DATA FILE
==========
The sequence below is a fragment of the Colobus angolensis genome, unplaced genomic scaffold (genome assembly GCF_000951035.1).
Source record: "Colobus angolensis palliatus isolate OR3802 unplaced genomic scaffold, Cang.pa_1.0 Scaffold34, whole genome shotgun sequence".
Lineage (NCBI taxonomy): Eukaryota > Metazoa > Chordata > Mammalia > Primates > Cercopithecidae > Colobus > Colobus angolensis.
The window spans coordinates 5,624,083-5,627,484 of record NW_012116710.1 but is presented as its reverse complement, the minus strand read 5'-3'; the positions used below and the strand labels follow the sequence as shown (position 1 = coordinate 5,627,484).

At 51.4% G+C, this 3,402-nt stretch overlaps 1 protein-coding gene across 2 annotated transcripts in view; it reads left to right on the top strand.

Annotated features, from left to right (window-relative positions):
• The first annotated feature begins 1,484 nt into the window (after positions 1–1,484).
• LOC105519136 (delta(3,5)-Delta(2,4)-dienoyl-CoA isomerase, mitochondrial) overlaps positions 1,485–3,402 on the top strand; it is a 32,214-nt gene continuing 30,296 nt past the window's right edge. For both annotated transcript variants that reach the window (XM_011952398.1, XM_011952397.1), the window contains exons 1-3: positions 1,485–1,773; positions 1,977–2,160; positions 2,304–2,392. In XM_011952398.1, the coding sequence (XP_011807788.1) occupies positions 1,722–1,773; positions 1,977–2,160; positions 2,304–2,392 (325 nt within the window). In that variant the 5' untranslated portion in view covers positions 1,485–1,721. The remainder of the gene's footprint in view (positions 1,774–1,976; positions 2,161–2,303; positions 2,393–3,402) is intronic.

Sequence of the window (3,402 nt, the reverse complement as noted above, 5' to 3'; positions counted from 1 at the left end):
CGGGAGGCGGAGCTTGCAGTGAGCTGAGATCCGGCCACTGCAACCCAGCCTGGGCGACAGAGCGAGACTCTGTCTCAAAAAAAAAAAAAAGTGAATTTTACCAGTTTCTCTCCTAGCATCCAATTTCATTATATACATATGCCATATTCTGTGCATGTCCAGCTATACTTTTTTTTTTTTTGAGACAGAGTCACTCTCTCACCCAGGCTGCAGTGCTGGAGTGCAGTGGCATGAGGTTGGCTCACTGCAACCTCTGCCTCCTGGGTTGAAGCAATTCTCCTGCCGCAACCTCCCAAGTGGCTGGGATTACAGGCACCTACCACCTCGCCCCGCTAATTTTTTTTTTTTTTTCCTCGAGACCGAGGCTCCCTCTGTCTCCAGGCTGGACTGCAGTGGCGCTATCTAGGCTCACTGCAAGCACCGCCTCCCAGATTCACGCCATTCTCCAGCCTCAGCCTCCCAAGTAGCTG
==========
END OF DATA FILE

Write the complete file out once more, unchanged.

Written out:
The sequence below is a fragment of the Colobus angolensis genome, unplaced genomic scaffold (genome assembly GCF_000951035.1).
Source record: "Colobus angolensis palliatus isolate OR3802 unplaced genomic scaffold, Cang.pa_1.0 Scaffold34, whole genome shotgun sequence".
Lineage (NCBI taxonomy): Eukaryota > Metazoa > Chordata > Mammalia > Primates > Cercopithecidae > Colobus > Colobus angolensis.
The window spans coordinates 5,624,083-5,627,484 of record NW_012116710.1 but is presented as its reverse complement, the minus strand read 5'-3'; the positions used below and the strand labels follow the sequence as shown (position 1 = coordinate 5,627,484).

At 51.4% G+C, this 3,402-nt stretch overlaps 1 protein-coding gene across 2 annotated transcripts in view; it reads left to right on the top strand.

Annotated features, from left to right (window-relative positions):
• The first annotated feature begins 1,484 nt into the window (after positions 1–1,484).
• LOC105519136 (delta(3,5)-Delta(2,4)-dienoyl-CoA isomerase, mitochondrial) overlaps positions 1,485–3,402 on the top strand; it is a 32,214-nt gene continuing 30,296 nt past the window's right edge. For both annotated transcript variants that reach the window (XM_011952398.1, XM_011952397.1), the window contains exons 1-3: positions 1,485–1,773; positions 1,977–2,160; positions 2,304–2,392. In XM_011952398.1, the coding sequence (XP_011807788.1) occupies positions 1,722–1,773; positions 1,977–2,160; positions 2,304–2,392 (325 nt within the window). In that variant the 5' untranslated portion in view covers positions 1,485–1,721. The remainder of the gene's footprint in view (positions 1,774–1,976; positions 2,161–2,303; positions 2,393–3,402) is intronic.

Sequence of the window (3,402 nt, the reverse complement as noted above, 5' to 3'; positions counted from 1 at the left end):
CGGGAGGCGGAGCTTGCAGTGAGCTGAGATCCGGCCACTGCAACCCAGCCTGGGCGACAGAGCGAGACTCTGTCTCAAAAAAAAAAAAAAGTGAATTTTACCAGTTTCTCTCCTAGCATCCAATTTCATTATATACATATGCCATATTCTGTGCATGTCCAGCTATACTTTTTTTTTTTTTGAGACAGAGTCACTCTCTCACCCAGGCTGCAGTGCTGGAGTGCAGTGGCATGAGGTTGGCTCACTGCAACCTCTGCCTCCTGGGTTGAAGCAATTCTCCTGCCGCAACCTCCCAAGTGGCTGGGATTACAGGCACCTACCACCTCGCCCCGCTAATTTTTTTTTTTTTTTCCTCGAGACCGAGGCTCCCTCTGTCTCCAGGCTGGACTGCAGTGGCGCTATCTAGGCTCACTGCAAGCACCGCCTCCCAGATTCACGCCATTCTCCAGCCTCAGCCTCCCAAGTAGCTG